May 31, 2007

What club pros play

Major event reveals what pros do when left to their own devices

Old school: Coach Small continued to play big with a driver less than max size.

Old school: Coach Small continued to play big with a driver less than max size.

At last week's PGA Professional National Championship at Sunriver (Ore.) Resort's Crosswater course, it was an appropriate time to see what clubs were being played by those whose job it is to sell equipment to the masses. Although the big brands remained prominent at Sunriver, there were enough oddball clubs to make it clear these were not players with multimillion-dollar endorsement deals, but rather pros playing pretty much what they wanted to.

Take Bob Ackerman, for example. The owner of the Bob Ackerman Golf Academy in Commerce Township, Mich., Ackerman finished T-31 last week with nine of his 14 clubs coming from Henry-Griffitts. Ackerman, a Griffitts clubfitter for nearly 20 years, obviously believes in what he sells.

Other players believed in clubs more commonly found now on eBay and in used-club bins. Roy Christensen, an assistant pro at the Reserve at East Bay GC in Provo, Utah, used a TaylorMade R580 XD driver and a Daiwa putter. Infomercial watchers had to appreciate Erik Wolf, a teaching pro at College Golf Center in Palm Desert, Calif., having an Alien 4-wood in the bag. On the greens former tour player Brett Upper, now the director of golf at Arizona CC in Phoenix, wielded an original Zebra putter, while Robert McGrath, director of golf at San Jose (Calif.) Municipal GC tried his hand with the Hammy.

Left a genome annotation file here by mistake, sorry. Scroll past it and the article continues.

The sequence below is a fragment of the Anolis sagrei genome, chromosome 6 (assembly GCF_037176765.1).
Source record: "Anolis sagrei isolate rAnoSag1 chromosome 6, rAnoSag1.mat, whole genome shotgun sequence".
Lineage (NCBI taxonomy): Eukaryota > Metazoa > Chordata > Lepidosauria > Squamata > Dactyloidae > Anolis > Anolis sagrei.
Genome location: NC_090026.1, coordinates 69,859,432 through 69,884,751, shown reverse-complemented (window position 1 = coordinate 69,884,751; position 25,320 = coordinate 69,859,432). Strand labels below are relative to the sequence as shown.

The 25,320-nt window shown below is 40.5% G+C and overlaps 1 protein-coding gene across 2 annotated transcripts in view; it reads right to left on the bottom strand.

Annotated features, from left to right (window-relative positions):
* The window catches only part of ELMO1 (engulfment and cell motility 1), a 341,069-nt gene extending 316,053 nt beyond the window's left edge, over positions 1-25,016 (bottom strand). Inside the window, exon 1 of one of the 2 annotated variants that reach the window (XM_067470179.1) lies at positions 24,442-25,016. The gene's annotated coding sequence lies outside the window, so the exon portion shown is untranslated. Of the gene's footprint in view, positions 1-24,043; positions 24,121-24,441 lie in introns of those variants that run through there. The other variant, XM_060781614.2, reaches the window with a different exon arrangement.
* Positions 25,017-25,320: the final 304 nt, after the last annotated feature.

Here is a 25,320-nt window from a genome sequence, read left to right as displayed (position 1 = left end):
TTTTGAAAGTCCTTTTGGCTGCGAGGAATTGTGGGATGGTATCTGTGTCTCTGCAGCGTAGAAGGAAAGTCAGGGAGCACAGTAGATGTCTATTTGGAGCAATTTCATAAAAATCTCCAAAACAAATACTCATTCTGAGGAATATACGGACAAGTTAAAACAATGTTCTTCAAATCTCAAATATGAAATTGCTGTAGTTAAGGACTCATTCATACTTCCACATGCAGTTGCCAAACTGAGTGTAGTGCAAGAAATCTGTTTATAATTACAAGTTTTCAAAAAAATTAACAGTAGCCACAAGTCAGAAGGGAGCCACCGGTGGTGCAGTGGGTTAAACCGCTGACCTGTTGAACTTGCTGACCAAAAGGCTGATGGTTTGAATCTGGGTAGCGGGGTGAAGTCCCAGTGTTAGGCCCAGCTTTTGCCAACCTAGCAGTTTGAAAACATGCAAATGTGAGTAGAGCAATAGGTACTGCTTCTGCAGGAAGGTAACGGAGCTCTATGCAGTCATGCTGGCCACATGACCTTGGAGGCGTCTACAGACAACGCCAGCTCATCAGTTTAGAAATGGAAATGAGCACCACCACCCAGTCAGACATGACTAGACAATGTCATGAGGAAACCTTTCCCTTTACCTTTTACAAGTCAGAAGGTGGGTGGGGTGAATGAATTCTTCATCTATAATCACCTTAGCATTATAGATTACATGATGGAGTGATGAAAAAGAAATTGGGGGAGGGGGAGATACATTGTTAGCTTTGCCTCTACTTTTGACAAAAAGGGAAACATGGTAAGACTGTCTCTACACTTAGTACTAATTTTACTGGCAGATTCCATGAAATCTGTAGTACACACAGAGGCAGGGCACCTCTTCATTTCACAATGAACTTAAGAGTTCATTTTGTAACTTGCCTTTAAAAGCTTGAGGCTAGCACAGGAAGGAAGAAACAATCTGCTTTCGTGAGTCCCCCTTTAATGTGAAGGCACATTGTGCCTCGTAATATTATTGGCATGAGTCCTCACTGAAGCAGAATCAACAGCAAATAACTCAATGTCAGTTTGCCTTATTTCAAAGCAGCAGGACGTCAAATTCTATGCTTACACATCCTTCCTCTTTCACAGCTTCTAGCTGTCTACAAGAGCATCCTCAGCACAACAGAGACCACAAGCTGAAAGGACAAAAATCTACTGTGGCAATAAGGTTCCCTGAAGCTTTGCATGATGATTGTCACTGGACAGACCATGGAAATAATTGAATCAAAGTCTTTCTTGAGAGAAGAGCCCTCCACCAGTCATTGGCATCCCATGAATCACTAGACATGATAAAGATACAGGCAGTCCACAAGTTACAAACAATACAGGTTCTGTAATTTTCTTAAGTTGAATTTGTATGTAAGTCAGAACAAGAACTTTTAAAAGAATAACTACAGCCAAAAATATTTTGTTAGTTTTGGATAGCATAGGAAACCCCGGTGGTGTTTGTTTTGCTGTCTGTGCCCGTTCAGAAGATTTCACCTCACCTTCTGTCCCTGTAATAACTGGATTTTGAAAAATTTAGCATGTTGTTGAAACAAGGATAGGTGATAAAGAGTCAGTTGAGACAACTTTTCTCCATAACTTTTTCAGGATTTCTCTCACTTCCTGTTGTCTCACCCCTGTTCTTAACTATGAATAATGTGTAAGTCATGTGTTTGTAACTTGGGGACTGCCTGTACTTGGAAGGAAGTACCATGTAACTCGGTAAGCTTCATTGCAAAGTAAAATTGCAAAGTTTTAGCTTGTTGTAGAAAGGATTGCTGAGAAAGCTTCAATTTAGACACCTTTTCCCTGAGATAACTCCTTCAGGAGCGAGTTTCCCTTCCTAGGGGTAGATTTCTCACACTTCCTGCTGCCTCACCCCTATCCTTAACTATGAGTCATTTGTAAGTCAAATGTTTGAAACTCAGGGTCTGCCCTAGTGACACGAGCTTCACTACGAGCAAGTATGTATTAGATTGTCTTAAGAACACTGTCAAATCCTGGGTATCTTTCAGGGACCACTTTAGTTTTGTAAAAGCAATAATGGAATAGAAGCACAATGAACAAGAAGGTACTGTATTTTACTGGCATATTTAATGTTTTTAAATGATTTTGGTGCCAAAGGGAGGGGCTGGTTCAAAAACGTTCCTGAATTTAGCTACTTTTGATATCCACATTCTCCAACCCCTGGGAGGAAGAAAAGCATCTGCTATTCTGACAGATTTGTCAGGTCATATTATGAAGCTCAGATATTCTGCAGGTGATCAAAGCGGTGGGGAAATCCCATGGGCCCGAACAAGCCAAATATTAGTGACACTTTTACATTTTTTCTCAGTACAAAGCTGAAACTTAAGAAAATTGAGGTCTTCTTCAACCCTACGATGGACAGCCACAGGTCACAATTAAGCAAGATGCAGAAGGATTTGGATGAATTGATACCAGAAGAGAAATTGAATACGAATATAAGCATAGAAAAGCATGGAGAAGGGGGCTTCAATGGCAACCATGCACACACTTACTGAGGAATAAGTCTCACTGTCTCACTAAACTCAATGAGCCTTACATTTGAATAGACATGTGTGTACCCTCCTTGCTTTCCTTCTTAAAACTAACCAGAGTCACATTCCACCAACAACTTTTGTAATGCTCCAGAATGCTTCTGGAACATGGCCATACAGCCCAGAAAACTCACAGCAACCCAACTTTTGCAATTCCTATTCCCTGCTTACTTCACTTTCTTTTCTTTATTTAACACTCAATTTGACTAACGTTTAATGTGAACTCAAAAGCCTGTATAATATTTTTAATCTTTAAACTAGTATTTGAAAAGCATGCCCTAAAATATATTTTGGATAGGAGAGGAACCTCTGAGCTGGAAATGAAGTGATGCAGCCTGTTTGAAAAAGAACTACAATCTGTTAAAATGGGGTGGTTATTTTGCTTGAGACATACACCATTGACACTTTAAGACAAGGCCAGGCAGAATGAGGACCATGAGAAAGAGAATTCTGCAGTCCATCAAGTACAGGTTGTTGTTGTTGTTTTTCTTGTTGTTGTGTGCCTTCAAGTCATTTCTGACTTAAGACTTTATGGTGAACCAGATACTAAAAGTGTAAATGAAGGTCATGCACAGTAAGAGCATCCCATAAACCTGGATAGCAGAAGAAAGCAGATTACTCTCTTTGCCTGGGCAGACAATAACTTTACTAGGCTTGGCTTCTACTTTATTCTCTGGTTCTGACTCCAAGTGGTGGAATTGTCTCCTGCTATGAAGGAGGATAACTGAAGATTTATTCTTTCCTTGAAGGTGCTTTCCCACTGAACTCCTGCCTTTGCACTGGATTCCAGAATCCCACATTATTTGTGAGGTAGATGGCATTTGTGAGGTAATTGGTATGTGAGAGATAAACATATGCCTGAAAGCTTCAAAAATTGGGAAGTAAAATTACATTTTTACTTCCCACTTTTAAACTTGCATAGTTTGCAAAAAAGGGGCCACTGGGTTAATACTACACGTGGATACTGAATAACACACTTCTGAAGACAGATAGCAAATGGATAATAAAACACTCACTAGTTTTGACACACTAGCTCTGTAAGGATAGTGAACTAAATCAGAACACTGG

"I just needed a little help with the short putts," said McGrath of the split-grip, hockey stick-style putter. "I started using it about a month and a half ago. I didn't really read the instructions on how to use it."

The more notable names used some interesting clubs, too. Chris Starkjohann of The Hodges Golf Learning Center in Escondido, Calif., used Nike's NDS irons (which cost $350 for a set of eight), and Mike Small, who won the championship in 2005, used a 420cc Titleist 907 D4, a modest upgrade in size from the 365cc Titleist 983K driver he had been using.

"I never got used to the large heads," Small said simply as way of explanation.



THE BAG ROOM

Equipment scoop from the tours

Jay Williamson ran into a problem with his TaylorMade r7 SuperQuad driver when he put the club on the ground at the 12th hole at TPC River Highlands during the second round of the Travelers Championship and heard an unusual sound. Fearing the club was broken, Williamson inspected it and found one of the weight screws had come loose. Not sure if it was OK to use, Williamson asked a rules official who assured him it was legal to play with as is or with the screw tightened. Williamson's playing companion, Jeff Brehaut, who also uses a TaylorMade driver and had the wrench that tightens the screws in his bag, lent it to Williamson, who went on to hit all 14 of his fairways during the round. --Eric Axley had a solid first outing with a new set of Mizuno MP 32 blade irons. The lefty hit 66.7 percent of his greens last week at River Highlands en route to a T-22 finish. -- After a shaky first round (35 putts) with his new Cobra Optica putter, J.B. Holmes saw steady improvement, needing just 30, 28 and 26 putts during the last 54 holes at the Travelers. -- Ernie Els used a new Odyssey White Hot XG #5 center-shafted blade last week at the BMW International Open in Germany and needed just 55 putts over the last 36 holes, including a mere 26 during a final-round 67.